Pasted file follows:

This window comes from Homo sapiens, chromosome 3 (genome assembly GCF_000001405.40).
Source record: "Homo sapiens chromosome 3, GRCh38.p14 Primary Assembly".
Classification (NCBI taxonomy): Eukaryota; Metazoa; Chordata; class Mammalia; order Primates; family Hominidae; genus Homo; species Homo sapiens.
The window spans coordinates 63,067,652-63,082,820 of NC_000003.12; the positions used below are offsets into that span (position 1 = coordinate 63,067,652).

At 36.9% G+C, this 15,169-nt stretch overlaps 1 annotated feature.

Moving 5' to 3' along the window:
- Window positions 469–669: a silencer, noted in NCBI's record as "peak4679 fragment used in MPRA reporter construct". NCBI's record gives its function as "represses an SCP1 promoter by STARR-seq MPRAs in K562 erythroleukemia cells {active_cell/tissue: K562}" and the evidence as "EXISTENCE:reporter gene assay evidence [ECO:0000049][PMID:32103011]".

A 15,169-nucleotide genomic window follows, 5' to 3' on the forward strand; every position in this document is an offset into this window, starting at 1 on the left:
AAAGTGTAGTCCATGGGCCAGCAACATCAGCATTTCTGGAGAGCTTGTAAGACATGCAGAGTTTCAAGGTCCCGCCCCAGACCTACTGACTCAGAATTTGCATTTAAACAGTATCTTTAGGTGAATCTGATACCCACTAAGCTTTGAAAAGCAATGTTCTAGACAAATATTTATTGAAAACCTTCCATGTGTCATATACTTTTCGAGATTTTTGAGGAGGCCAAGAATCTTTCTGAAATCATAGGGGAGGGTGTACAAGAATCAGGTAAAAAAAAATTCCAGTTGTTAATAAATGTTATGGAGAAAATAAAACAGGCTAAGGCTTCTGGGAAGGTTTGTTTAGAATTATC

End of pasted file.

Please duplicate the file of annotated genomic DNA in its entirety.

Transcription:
This window comes from Homo sapiens, chromosome 3 (genome assembly GCF_000001405.40).
Source record: "Homo sapiens chromosome 3, GRCh38.p14 Primary Assembly".
Classification (NCBI taxonomy): Eukaryota; Metazoa; Chordata; class Mammalia; order Primates; family Hominidae; genus Homo; species Homo sapiens.
The window spans coordinates 63,067,652-63,082,820 of NC_000003.12; the positions used below are offsets into that span (position 1 = coordinate 63,067,652).

At 36.9% G+C, this 15,169-nt stretch overlaps 1 annotated feature.

Moving 5' to 3' along the window:
- Window positions 469–669: a silencer, noted in NCBI's record as "peak4679 fragment used in MPRA reporter construct". NCBI's record gives its function as "represses an SCP1 promoter by STARR-seq MPRAs in K562 erythroleukemia cells {active_cell/tissue: K562}" and the evidence as "EXISTENCE:reporter gene assay evidence [ECO:0000049][PMID:32103011]".

A 15,169-nucleotide genomic window follows, 5' to 3' on the forward strand; every position in this document is an offset into this window, starting at 1 on the left:
AAAGTGTAGTCCATGGGCCAGCAACATCAGCATTTCTGGAGAGCTTGTAAGACATGCAGAGTTTCAAGGTCCCGCCCCAGACCTACTGACTCAGAATTTGCATTTAAACAGTATCTTTAGGTGAATCTGATACCCACTAAGCTTTGAAAAGCAATGTTCTAGACAAATATTTATTGAAAACCTTCCATGTGTCATATACTTTTCGAGATTTTTGAGGAGGCCAAGAATCTTTCTGAAATCATAGGGGAGGGTGTACAAGAATCAGGTAAAAAAAAATTCCAGTTGTTAATAAATGTTATGGAGAAAATAAAACAGGCTAAGGCTTCTGGGAAGGTTTGTTTAGAATTATC